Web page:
As Lily says, it is very important that an opera singer be the “GO” person because only a singer can anticipate, by facial expressions, posture, or the onset of sound, when exactly the translation should appear in order to be in synch with the titles appearing on the thousands of screens in the theatre.

There were a number of audio examples of this synchronization, such as recordings of scenes from Mozart’s Die Zauberflöte and Verdi’s Otello.

Lily preparing for her Day Job.

Lily with headset

Lily sitting in Title Booth with headset on.

I reached out to Lily for photos of herself in the booth, and also to inquire how she got this job. Here is what she told me: “I got the job by a mix of timing and ability, I suppose. I happened to get introduced as a freelance supertitle caller to the head of Met titles a few months before someone retired and so he called me for an “audition”, in which I called titles for selections from 5 operas. I remember Makropulos Case, La Boheme, Cosi fan tutte. Luck and having the right skill sets got me in the door. My first season I ran Rigoletto, Parsifal and the entire Ring Cycle. So it was a whole lot of Wagner :)”.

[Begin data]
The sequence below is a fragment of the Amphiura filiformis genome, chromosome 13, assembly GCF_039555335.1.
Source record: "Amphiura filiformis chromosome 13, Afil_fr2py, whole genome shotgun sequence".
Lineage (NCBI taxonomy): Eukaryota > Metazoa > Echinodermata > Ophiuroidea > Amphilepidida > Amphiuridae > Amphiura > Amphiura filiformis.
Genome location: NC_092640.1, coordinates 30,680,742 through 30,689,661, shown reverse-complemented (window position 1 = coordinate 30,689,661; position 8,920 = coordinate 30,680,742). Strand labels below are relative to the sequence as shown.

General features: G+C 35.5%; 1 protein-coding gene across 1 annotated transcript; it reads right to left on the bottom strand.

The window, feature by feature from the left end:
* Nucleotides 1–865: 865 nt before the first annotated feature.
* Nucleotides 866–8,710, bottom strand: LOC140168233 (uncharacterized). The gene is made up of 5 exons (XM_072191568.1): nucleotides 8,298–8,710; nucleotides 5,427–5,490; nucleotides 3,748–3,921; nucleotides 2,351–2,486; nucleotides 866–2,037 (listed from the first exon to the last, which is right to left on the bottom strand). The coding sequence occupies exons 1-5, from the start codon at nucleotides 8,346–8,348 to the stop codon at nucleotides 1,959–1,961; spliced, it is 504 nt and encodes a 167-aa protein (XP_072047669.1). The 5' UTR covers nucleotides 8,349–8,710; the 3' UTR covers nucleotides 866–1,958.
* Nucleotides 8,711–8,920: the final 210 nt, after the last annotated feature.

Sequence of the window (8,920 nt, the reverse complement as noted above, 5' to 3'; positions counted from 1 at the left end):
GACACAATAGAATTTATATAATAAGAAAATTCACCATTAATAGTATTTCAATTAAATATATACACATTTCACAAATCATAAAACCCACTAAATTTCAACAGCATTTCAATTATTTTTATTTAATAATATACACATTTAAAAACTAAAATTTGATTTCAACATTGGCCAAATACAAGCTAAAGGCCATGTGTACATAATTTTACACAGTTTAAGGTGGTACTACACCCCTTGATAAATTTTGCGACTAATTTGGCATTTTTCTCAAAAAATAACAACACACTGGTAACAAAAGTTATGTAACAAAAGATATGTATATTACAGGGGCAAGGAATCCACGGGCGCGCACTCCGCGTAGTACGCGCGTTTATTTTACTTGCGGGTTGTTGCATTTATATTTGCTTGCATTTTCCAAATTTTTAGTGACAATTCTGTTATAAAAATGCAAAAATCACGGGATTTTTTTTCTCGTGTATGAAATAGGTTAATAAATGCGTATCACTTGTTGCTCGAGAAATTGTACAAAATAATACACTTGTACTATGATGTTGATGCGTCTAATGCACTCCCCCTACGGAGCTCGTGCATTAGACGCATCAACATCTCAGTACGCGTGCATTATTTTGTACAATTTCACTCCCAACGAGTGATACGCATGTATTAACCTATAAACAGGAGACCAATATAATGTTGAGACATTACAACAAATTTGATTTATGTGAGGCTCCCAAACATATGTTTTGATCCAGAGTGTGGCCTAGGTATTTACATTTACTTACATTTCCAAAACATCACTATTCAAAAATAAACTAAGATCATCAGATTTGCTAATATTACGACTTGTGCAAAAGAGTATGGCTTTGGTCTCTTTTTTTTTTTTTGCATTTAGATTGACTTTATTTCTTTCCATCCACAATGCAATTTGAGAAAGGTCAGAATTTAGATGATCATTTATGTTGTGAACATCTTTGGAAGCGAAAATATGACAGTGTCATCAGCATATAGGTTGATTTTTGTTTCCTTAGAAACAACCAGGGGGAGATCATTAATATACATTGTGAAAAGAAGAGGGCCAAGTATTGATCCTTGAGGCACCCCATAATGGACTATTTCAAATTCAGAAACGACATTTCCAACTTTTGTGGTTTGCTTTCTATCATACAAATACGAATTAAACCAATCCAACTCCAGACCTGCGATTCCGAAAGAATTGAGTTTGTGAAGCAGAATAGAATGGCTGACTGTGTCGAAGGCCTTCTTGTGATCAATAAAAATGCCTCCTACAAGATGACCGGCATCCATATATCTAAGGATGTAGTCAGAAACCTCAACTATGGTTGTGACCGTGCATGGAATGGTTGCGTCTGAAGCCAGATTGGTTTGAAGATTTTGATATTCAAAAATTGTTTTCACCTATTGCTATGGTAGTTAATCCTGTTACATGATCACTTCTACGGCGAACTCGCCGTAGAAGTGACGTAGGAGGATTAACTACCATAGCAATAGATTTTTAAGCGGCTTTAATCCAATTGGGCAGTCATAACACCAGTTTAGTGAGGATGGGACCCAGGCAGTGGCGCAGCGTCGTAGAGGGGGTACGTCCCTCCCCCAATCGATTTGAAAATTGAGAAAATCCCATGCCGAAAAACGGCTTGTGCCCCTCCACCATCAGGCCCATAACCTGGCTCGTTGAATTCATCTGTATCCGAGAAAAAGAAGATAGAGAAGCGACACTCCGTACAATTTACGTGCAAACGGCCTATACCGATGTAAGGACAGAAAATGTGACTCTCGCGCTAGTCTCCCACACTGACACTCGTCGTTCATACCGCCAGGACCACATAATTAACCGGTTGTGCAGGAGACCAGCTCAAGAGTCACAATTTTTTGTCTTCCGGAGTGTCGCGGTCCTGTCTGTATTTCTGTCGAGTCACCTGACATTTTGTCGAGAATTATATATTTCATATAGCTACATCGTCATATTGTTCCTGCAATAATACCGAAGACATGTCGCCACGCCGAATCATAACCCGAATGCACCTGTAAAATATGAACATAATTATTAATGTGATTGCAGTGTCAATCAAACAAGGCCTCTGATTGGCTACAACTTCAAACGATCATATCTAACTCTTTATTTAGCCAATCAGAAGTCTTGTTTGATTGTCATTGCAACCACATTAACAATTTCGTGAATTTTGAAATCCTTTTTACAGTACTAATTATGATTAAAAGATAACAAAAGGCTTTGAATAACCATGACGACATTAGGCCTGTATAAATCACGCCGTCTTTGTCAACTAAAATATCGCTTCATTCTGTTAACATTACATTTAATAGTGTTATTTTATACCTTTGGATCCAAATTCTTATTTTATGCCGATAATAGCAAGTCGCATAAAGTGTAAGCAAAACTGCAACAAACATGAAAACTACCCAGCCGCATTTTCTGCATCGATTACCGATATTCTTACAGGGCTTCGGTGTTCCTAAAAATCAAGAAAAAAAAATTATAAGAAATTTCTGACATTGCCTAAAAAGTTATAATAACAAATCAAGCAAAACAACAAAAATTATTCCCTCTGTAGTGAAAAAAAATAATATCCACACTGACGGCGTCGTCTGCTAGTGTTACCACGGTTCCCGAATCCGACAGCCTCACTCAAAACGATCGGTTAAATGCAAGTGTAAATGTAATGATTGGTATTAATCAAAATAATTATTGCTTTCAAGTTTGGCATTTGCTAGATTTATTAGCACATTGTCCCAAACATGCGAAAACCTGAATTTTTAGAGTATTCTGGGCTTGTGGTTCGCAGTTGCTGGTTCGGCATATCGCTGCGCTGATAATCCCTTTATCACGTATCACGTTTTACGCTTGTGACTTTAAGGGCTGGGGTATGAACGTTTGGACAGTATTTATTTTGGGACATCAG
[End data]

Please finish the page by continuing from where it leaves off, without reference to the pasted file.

Right on, Lily. As I learned from your website, your beautiful lyric soprano would not necessarily be considered a “Wagnerian” voice, but you now probably know more about the Ring Cycle than some of us who DO sing Wagner!

This is one of the most fascinating and vitally important aspects of experiencing the art form in the modern age we live in. And it has certainly brought to the attention of millions the magical world of opera.